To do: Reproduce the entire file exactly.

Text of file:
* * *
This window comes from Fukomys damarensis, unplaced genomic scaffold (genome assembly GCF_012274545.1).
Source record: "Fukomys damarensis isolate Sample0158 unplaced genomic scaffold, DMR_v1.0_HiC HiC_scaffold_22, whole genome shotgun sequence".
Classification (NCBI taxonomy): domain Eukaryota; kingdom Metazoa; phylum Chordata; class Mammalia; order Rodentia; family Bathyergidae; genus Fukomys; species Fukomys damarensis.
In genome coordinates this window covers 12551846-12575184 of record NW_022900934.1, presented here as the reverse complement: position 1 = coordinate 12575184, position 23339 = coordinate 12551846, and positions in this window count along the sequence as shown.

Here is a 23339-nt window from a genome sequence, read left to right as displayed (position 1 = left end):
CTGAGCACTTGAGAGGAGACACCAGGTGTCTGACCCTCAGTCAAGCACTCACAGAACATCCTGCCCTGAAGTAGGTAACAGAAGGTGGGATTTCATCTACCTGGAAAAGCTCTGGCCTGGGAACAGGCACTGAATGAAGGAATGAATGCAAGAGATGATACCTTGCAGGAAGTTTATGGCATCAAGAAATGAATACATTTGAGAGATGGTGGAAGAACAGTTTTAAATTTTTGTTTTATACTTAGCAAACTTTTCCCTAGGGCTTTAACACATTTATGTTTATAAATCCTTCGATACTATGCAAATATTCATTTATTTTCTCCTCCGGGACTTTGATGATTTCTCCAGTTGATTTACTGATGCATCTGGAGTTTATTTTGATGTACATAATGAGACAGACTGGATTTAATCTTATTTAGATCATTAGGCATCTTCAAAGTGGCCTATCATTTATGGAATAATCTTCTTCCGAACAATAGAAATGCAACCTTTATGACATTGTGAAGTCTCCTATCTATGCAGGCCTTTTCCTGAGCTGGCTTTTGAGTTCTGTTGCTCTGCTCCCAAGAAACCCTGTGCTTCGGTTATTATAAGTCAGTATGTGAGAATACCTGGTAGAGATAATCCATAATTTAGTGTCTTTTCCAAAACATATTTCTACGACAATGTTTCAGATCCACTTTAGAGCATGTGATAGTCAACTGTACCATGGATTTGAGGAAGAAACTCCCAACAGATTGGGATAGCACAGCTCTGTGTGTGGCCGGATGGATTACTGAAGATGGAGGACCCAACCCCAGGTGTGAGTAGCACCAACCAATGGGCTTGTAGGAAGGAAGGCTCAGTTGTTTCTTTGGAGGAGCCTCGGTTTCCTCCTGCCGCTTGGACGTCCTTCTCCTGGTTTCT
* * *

This window comes from Fukomys damarensis, unplaced genomic scaffold (genome assembly GCF_012274545.1).
Source record: "Fukomys damarensis isolate Sample0158 unplaced genomic scaffold, DMR_v1.0_HiC HiC_scaffold_22, whole genome shotgun sequence".
Classification (NCBI taxonomy): domain Eukaryota; kingdom Metazoa; phylum Chordata; class Mammalia; order Rodentia; family Bathyergidae; genus Fukomys; species Fukomys damarensis.
In genome coordinates this window covers 12551846-12575184 of record NW_022900934.1, presented here as the reverse complement: position 1 = coordinate 12575184, position 23339 = coordinate 12551846, and positions in this window count along the sequence as shown.

Here is a 23339-nt window from a genome sequence, read left to right as displayed (position 1 = left end):
CTGAGCACTTGAGAGGAGACACCAGGTGTCTGACCCTCAGTCAAGCACTCACAGAACATCCTGCCCTGAAGTAGGTAACAGAAGGTGGGATTTCATCTACCTGGAAAAGCTCTGGCCTGGGAACAGGCACTGAATGAAGGAATGAATGCAAGAGATGATACCTTGCAGGAAGTTTATGGCATCAAGAAATGAATACATTTGAGAGATGGTGGAAGAACAGTTTTAAATTTTTGTTTTATACTTAGCAAACTTTTCCCTAGGGCTTTAACACATTTATGTTTATAAATCCTTCGATACTATGCAAATATTCATTTATTTTCTCCTCCGGGACTTTGATGATTTCTCCAGTTGATTTACTGATGCATCTGGAGTTTATTTTGATGTACATAATGAGACAGACTGGATTTAATCTTATTTAGATCATTAGGCATCTTCAAAGTGGCCTATCATTTATGGAATAATCTTCTTCCGAACAATAGAAATGCAACCTTTATGACATTGTGAAGTCTCCTATCTATGCAGGCCTTTTCCTGAGCTGGCTTTTGAGTTCTGTTGCTCTGCTCCCAAGAAACCCTGTGCTTCGGTTATTATAAGTCAGTATGTGAGAATACCTGGTAGAGATAATCCATAATTTAGTGTCTTTTCCAAAACATATTTCTACGACAATGTTTCAGATCCACTTTAGAGCATGTGATAGTCAACTGTACCATGGATTTGAGGAAGAAACTCCCAACAGATTGGGATAGCACAGCTCTGTGTGTGGCCGGATGGATTACTGAAGATGGAGGACCCAACCCCAGGTGTGAGTAGCACCAACCAATGGGCTTGTAGGAAGGAAGGCTCAGTTGTTTCTTTGGAGGAGCCTCGGTTTCCTCCTGCCGCTTGGACGTCCTTCTCCTGGTTTCT